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  • tila / density

    tila
    helsinki FINLAND

    tila

    ilona anhava: in the finnish language, the word tila is used loosely in defining locality, state or position. it can be translated into english as ‘space’, ‘place’, ‘area’, ‘room’ or ‘state of mind’, among other meanings. though sometimes synonymous with spatiality, it has a more finite meaning in connections such as lounge space, storage space or shelf space – and before the second world war the germans spoke of lebensraum – ‘living space’. in finnish, a farm is maatila, literally “land space”, a delimited area for the practice of agriculture. finland’s air space is an undemarcated area which the russians are allowed to violate with the blessing of our government.

    an individual’s finances can be in a good state, pregnancy is known in finnish as the ‘blessed state’, and there are many different states of mind and intoxication, all described with the word tila. when a bank manager from east finland was indicted for fraud and he went on to shoot his wife and three daughters, the court noted that he had acted in ‘a state of forced honour’. the bank manager was acquitted, but a new one was put in his place.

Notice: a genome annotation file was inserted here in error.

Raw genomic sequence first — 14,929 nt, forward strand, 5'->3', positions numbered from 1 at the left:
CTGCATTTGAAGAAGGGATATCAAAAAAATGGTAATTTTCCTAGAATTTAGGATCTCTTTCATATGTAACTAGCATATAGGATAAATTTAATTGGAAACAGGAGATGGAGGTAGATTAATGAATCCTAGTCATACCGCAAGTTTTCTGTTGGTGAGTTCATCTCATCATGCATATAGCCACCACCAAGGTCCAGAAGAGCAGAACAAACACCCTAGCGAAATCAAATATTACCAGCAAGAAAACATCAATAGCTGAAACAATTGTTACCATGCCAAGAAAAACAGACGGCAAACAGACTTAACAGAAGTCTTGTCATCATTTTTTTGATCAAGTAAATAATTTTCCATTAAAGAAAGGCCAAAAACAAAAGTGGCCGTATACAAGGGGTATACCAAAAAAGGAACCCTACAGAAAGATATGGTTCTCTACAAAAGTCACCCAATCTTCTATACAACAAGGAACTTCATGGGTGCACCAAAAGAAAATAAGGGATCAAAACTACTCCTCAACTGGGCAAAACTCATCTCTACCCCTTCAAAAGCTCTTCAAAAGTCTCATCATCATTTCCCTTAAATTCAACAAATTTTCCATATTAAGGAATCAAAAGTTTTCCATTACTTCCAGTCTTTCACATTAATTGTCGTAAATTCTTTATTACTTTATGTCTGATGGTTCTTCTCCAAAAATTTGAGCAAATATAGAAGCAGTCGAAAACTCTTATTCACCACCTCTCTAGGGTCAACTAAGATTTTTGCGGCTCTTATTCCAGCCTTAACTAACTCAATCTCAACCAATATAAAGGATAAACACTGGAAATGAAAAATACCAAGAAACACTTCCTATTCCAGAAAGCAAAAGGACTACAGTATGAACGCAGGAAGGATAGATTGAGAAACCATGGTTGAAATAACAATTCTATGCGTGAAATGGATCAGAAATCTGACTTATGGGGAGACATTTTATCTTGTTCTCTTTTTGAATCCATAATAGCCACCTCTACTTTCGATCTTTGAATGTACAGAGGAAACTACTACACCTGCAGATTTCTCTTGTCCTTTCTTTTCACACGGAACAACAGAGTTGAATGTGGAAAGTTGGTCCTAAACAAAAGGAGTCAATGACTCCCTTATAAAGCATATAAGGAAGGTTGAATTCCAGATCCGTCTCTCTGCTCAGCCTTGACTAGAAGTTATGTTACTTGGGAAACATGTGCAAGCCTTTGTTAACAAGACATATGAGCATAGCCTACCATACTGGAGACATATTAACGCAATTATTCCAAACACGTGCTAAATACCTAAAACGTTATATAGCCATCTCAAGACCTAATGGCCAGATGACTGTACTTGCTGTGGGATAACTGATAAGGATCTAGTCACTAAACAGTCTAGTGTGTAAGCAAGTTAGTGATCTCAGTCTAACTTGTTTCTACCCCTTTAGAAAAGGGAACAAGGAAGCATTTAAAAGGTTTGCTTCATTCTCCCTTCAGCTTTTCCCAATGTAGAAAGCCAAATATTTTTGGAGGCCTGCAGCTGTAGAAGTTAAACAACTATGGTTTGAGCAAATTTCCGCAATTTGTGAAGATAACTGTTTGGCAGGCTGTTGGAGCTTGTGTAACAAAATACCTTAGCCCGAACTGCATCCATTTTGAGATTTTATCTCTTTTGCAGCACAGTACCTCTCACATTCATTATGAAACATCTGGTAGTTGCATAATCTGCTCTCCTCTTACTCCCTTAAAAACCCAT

in formal terms, pertti KERKARAINEN’s works are characterized by the multi-interpretative nature of space. he combines his photographs with local elements of colour that sometimes appear to conform to the space presented in the piece and are sometimes contrary to it. these features create tension and a slightly surreal atmosphere. the light in the photographs is beautiful and specific to these works.

    density

    pessi rautio: pertti KERKARAINEN’s photographs are intensely silent, if not well-nigh mute. his work is best interpreted separate from the history of photography, for KERKARAINEN primarily employs the pictorial devices of another medium: contemporary painting.

    KERKARAINEN shrouds his photographs in strange veils, creating transition zones, or semi-transparent membranes, which he punctures with spy holes. lurking somewhere behind the veil – or what appears to be the surface of the ‘painting’ – is reality itself, a disconcertingly ordinary and characterless place.

    sometimes when we daydream and stare hazily into the distance beyond the mundane objects within our immediate field of vision, it seems as though we suddenly grasp everything more lucidly and fully than ever before. Is this the moment that Kekarainen captures in his photographs?

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